What’s Strange About the Young?

In The Art of Travel Fall 2017, 12. Strangers, Prague by Alice1 Comment

When people talk about strangers, children almost never come to mind. There’s something about the innocence of the younger generation that overrides the distinction we make between the familiar and the foreign, even if the children are from a completely different culture and speak a completely different language. Perhaps it’s easier to feel like we know them because they don’t yet have the instinct for decorum and self preservation that keeps most of us from exposing all of our character upon first meeting.

But that doesn’t mean children aren’t worth getting to know, and it certainly doesn’t mean they are fully intelligible at first glance. In Prague, I’ve taken on an internship position in a Czech elementary school to help students there lean English. It’s nothing complicated—I just have to talk to them and assist the teacher with the lesson. Since I don’t understand any Czech, the students are more motivated to speak English to me.

I have to admit, for the first class, I had no idea how to interact with the children. They were at different levels of English, and some had less confidence in speaking than others. Usually, whenever the teacher left me alone with a group of kids, there would be one translating everything I say to the others, and they would mumble back a response at best. There were kids that wanted to rush forward with the content, and there were ones that weren’t learning much at all because they were too shy to participate. Even though I couldn’t help but feel close to them, they were still alien to me, and I grappled with this distance, struggling to forge a path forward.

One girl in particular left a very strong impression on me that day. When she first entered the classroom, the teacher was holding her hand and speaking to her softly, and she was wiping away tears as if she was scared to be there. Throughout the class, I tried to pay extra attention to her and make sure I acknowledged her every time she raised her hand. It turned out, however, that she is one of the most advanced students in the class, and she loves speaking to me in English and always has more to say. Whatever she was upset about on the first day, it had nothing to do with her concern about the class. I had judged much too quickly, assuming that her worries came from the same place that mine did, but that was obviously not the case.

As the kids and I grew more familiar with each other, I began discovering more about their individual personalities. Olia likes to take charge of situations, and sounds better at English because she is more confident. Hugo is quiet, but he speaks well and is usually dependable during chaos, but Ollie’s attention is always wandering somewhere else. The kids interact differently when alone with each other than when with the teacher or with us, but most of them are always eager to show off their ideas and the things they’ve done. I learned who I should be patient with, and who I need to push a little, who needs help and who can totally handle a conversation with words I don’t know myself in some of the foreign languages I’ve been learning, even though I’m already at an Intermediate level.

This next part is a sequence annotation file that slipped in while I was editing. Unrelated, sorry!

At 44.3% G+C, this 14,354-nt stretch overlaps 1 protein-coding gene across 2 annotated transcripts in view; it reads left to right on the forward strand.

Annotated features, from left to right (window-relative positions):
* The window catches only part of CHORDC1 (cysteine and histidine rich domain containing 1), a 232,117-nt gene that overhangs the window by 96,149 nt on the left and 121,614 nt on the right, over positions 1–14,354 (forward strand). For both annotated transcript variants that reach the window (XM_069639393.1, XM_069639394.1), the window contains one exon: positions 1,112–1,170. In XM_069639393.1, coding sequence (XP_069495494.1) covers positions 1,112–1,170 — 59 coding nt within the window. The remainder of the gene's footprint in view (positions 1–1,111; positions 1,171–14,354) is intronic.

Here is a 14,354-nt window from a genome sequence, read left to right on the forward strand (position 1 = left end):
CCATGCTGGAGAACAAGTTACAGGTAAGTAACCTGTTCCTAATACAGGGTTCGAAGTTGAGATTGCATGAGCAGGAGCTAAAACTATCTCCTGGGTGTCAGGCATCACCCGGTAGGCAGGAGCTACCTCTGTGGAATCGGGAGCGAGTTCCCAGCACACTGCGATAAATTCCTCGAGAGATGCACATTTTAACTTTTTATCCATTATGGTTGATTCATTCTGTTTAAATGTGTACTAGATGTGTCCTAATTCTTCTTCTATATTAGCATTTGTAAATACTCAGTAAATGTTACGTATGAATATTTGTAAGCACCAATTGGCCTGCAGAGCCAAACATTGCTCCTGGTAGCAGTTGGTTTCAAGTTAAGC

I also learned that not all of the children are from Prague, some are from smaller cities in the Czech Republic; one girl was born in Slovakia, another boy is from Ukraine. I realize that the children have much more complex lives than what I imagined in the very beginning, and they slowly begin to realize the same about me. After I did a presentation about myself, and the children found out that I speak Chinese, it became another game between us to ask for simple words in Chinese. I learn to see these words in a new light as well, because of their reactions when they hear it.

Just like with the adults, I can often see the Czech culture shining through their eyes. I see glimmers of the few Czech people I’ve really met, and I come to rediscover my own culture as well. It is an interesting exchange, not at all hindered by its simplicity. I wish I could stay with these kids longer and get to know more about them as they grow up.

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  • English Class in Londynska: Alice

Comments

  1. Hi Alice!

    This is such a nice, heartwarming post. I was in Prague last semester and many of my friends did the same internship program! I think it’s amazing that even though there is a language barrier, you’re still able to communicate and learn all the details about their lives. I always have felt like kids can teach us more than we think they can. You learned about their personalities, and a little Czech along the way which is great.

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